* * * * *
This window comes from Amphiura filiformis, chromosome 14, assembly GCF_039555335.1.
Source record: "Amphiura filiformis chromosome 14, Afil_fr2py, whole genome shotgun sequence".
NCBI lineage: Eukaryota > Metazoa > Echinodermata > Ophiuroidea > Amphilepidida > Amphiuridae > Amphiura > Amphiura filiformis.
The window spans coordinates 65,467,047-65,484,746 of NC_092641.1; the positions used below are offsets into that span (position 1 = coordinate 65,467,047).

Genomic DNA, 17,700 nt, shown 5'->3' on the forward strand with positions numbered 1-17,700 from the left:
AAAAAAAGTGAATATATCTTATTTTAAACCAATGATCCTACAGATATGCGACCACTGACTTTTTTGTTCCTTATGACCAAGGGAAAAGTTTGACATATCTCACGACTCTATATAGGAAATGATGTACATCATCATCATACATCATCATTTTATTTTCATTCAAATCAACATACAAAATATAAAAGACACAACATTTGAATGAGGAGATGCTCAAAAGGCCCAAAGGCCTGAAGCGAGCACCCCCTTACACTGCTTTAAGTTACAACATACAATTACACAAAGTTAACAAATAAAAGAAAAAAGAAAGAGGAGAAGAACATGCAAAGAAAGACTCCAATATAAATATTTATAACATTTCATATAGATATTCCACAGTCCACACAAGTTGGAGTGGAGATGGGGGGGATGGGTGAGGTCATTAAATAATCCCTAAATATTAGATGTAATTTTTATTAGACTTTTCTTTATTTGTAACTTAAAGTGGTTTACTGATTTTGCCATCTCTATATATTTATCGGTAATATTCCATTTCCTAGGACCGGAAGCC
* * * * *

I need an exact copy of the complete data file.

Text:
This window comes from Amphiura filiformis, chromosome 14, assembly GCF_039555335.1.
Source record: "Amphiura filiformis chromosome 14, Afil_fr2py, whole genome shotgun sequence".
NCBI lineage: Eukaryota > Metazoa > Echinodermata > Ophiuroidea > Amphilepidida > Amphiuridae > Amphiura > Amphiura filiformis.
The window spans coordinates 65,467,047-65,484,746 of NC_092641.1; the positions used below are offsets into that span (position 1 = coordinate 65,467,047).

Genomic DNA, 17,700 nt, shown 5'->3' on the forward strand with positions numbered 1-17,700 from the left:
AAAAAAAGTGAATATATCTTATTTTAAACCAATGATCCTACAGATATGCGACCACTGACTTTTTTGTTCCTTATGACCAAGGGAAAAGTTTGACATATCTCACGACTCTATATAGGAAATGATGTACATCATCATCATACATCATCATTTTATTTTCATTCAAATCAACATACAAAATATAAAAGACACAACATTTGAATGAGGAGATGCTCAAAAGGCCCAAAGGCCTGAAGCGAGCACCCCCTTACACTGCTTTAAGTTACAACATACAATTACACAAAGTTAACAAATAAAAGAAAAAAGAAAGAGGAGAAGAACATGCAAAGAAAGACTCCAATATAAATATTTATAACATTTCATATAGATATTCCACAGTCCACACAAGTTGGAGTGGAGATGGGGGGGATGGGTGAGGTCATTAAATAATCCCTAAATATTAGATGTAATTTTTATTAGACTTTTCTTTATTTGTAACTTAAAGTGGTTTACTGATTTTGCCATCTCTATATATTTATCGGTAATATTCCATTTCCTAGGACCGGAAGCC